As level 2 or level 3 technicians, you may be asked to do what you did not do in your workouts, but at level 1 they will only ask you for what you did during training.
Do not be afraid to think that you will be asked to act under crazy time pressure as it is not. Your assessors will only try to notice if you can apply the principles you have learned to a slightly new problem. You will be told then and there if you fail, so do not give up hope when you notice that you have made some mistakes. Until they tell you, you are playing.
Avoid focusing too much on each activity. Also, make sure you do more advanced things in the methodological steps and you need to do a “function check” before you start using your new system. When in a difficult situation, think of something completely different, such as a romantic event, fish or favorite things, and double check the system.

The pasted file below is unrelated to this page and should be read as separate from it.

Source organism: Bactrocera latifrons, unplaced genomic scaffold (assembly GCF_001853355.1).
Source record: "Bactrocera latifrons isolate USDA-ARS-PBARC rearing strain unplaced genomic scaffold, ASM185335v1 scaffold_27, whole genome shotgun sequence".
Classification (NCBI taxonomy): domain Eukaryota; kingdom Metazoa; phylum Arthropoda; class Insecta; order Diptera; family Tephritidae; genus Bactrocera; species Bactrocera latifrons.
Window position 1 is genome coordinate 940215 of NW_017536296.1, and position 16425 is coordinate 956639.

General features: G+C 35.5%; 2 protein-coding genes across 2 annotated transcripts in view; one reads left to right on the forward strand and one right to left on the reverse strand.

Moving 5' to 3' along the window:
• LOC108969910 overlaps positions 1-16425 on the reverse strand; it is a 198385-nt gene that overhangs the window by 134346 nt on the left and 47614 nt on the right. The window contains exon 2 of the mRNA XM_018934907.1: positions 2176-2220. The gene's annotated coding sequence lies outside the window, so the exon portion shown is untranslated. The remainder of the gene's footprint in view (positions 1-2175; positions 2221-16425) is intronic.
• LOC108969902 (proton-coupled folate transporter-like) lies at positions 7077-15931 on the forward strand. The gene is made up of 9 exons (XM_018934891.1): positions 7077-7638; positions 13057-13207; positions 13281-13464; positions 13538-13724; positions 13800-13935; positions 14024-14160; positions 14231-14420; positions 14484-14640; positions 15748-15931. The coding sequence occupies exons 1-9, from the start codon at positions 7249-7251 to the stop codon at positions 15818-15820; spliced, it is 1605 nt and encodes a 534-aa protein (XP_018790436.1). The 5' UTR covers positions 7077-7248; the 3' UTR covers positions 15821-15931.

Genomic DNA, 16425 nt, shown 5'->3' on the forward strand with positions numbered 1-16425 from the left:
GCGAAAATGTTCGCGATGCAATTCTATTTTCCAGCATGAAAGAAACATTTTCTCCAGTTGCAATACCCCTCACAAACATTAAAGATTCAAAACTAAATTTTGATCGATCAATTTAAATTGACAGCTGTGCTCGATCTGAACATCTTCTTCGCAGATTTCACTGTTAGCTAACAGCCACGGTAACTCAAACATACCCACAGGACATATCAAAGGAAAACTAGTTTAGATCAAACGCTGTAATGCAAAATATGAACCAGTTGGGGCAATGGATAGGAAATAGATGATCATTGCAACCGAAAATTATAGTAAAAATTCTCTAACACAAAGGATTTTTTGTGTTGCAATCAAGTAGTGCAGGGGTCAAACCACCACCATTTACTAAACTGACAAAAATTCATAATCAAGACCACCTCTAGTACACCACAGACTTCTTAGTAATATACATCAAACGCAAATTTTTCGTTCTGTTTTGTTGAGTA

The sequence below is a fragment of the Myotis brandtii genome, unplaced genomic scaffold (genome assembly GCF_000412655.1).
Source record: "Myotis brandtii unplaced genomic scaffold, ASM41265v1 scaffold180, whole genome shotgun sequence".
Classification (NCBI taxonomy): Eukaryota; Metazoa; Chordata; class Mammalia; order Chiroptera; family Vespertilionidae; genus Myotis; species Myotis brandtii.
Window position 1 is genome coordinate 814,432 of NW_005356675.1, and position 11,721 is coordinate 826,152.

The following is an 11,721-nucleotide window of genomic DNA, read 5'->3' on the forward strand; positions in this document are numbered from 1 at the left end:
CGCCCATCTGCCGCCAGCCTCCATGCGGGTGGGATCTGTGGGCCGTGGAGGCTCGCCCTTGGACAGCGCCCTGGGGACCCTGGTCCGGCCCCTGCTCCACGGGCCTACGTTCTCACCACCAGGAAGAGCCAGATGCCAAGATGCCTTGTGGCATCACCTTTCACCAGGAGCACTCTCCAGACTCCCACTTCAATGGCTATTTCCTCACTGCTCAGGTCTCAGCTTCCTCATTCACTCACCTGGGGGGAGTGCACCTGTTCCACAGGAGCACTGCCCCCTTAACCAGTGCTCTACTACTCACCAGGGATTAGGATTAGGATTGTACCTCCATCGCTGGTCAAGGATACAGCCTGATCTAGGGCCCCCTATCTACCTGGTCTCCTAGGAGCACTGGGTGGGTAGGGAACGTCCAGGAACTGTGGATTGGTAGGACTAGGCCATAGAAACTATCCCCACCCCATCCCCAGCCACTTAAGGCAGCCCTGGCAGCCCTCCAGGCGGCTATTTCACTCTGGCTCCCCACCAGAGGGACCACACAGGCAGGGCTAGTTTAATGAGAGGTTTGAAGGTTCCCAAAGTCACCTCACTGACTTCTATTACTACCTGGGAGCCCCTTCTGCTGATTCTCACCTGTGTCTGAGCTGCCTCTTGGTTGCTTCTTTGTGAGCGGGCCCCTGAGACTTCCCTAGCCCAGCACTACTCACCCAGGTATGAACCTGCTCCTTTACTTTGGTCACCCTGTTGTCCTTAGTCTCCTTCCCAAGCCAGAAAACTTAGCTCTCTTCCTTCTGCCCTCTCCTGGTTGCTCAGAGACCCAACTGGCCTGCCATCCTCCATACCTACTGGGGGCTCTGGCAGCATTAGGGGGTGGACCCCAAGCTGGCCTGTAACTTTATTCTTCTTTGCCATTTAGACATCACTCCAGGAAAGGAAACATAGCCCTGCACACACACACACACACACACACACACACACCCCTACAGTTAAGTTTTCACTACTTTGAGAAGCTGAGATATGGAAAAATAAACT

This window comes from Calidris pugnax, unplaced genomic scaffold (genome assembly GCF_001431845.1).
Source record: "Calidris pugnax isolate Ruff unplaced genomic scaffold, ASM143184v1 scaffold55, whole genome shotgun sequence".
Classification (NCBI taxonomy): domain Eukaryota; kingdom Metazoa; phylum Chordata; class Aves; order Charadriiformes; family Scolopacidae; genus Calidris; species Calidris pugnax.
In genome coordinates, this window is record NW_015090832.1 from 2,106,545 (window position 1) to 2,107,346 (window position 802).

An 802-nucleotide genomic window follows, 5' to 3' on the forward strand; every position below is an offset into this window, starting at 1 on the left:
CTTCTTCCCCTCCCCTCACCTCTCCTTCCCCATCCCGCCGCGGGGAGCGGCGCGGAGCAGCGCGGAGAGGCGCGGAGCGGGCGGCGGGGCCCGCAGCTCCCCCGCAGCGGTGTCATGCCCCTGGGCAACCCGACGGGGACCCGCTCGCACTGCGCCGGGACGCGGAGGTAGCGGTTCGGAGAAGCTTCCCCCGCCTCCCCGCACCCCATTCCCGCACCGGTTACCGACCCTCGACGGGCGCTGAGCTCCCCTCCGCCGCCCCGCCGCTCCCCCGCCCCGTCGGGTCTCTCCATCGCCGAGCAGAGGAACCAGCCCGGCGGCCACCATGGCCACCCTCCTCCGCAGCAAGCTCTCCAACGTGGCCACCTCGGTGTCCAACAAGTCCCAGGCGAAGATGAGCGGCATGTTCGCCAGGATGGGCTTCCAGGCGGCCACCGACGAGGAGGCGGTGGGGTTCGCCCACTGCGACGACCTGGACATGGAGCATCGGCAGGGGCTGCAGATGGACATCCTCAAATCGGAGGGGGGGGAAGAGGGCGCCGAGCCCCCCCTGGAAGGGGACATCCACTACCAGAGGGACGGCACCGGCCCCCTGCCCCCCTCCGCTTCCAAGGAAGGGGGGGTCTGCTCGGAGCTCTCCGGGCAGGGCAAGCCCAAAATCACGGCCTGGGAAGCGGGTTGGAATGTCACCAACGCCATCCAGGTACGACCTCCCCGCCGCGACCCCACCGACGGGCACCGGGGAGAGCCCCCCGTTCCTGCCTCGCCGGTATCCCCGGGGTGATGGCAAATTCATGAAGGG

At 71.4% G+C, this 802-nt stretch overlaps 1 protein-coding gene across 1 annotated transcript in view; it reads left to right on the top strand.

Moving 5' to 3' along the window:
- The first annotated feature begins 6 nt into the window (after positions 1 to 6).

It is important to check your screw-gates before each maneuver, then see the two separate joints you have, count and be ready with the third. Avoid critical two or three connections to a single anchor posture.
Remember that emergency response and the response sequence you selected. Hold on to your ropes and sacrificial ropes. No matter how slow you are on the last descent, if you have any spare device that could steal the glory.
You can now enter the rope access field. You can be anywhere now – from huge bridges to oil rights, skyscrapers to rock surface stabilization and wherever you needed to work at altitude.
Levels of Qualification